On sale to Members at NOON on 5/24, and to the public at NOON on June 1 Lucinda Williams has traveled a long road since her 1979 debut, Ramblin’ on My Mind,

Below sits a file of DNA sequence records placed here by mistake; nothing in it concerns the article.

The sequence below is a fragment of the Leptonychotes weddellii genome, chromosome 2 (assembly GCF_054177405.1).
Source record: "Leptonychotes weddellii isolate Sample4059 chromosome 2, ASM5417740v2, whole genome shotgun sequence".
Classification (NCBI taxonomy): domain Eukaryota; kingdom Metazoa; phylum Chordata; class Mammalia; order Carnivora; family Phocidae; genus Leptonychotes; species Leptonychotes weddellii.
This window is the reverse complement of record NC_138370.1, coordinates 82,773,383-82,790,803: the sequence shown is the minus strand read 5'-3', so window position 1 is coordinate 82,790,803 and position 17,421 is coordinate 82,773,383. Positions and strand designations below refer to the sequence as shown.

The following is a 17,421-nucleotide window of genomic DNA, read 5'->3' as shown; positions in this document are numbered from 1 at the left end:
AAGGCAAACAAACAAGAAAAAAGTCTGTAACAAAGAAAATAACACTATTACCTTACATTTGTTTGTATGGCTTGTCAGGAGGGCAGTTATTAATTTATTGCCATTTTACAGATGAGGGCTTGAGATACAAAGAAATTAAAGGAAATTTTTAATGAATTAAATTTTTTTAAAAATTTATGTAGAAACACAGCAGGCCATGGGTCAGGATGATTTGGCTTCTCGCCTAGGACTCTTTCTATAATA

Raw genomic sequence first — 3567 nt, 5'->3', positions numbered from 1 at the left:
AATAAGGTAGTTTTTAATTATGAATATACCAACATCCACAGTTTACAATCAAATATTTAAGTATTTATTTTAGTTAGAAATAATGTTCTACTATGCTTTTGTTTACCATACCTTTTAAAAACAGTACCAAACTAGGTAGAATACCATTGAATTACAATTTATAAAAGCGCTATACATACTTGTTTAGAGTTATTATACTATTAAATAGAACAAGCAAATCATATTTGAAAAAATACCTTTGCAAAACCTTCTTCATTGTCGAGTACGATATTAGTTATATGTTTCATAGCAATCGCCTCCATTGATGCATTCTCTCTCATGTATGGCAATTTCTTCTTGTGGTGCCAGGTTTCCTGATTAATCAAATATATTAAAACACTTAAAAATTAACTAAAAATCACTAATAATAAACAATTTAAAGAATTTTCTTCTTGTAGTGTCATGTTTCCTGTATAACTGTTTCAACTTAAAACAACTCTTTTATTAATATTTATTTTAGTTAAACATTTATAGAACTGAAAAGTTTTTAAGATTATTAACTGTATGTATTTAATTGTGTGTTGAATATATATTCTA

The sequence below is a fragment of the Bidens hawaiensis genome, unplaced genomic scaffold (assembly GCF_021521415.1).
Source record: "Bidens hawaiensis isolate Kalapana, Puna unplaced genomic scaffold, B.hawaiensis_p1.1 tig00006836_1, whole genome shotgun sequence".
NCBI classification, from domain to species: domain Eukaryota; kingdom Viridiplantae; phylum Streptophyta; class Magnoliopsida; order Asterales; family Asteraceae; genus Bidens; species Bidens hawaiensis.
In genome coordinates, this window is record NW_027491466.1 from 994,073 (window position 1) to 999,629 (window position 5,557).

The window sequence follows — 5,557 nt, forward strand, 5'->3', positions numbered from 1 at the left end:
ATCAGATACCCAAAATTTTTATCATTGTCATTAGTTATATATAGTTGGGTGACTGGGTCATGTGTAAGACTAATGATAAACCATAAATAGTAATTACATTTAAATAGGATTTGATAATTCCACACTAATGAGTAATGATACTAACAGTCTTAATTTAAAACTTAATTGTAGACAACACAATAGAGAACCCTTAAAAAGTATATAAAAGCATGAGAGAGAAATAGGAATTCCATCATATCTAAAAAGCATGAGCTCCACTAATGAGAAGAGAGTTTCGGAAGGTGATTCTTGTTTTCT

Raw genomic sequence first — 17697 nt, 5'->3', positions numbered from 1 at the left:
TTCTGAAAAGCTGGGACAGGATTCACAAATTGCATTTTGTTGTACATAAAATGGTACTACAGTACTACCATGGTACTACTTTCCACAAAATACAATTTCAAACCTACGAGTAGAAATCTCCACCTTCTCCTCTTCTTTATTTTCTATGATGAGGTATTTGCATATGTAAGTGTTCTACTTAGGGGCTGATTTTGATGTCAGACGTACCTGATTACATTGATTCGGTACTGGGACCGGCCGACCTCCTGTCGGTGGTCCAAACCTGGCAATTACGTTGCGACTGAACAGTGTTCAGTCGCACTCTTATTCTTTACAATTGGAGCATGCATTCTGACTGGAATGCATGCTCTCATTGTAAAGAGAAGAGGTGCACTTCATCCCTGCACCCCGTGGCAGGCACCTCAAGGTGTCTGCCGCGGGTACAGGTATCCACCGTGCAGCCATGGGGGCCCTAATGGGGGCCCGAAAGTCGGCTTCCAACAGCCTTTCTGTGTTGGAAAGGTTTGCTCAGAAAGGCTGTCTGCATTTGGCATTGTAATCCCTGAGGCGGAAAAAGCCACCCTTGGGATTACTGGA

On sale to Members at NOON on 5/24, and to the public at NOON on June 1 Lucinda Williams has traveled a long road since her 1979 debut, Ramblin’ on My Mind, followed by Happy Woman Blues, her first album of originals released forty-two years ago in 1980. (She says that she’s still “the same girl” except that now “I have a bigger fan base and I can afford to stay at better hotels.”) Over the course of fourteen remarkable albums, three Grammy awards, and countless accolades, including Time’s Songwriter of the Year of 2001, Williams is one of our most revered artists, beloved for her singular vocals and extraordinary songs. Her recent double albums, Down Where the Spirit Meets the Bone (2014) and Ghosts of Highway 20 (2016), released on her own label, received some of the best reviews of her career. “It’s all come full circle,” says Lucinda Williams about her powerful new album, Good Souls, Better Angels. After more than forty years of music-making, the pioneering, Louisiana-born artist has returned to the gritty blues foundation that first inspired her as a young singer-songwriter in the late 1970s. “The devil comes into play quite a bit on this album,” Williams says. “I’ve always loved the imagery in Robert Johnson songs and those really dark Delta blues that are sort of biblical. I was inspired by Leonard Cohen – he dealt with that in his songs – and Bob Dylan and Nick Cave.” While, Good Souls, Better Angels reflects many dark realities that surround us, the album is tied together with themes of perseverance, resilience and ultimately, hope.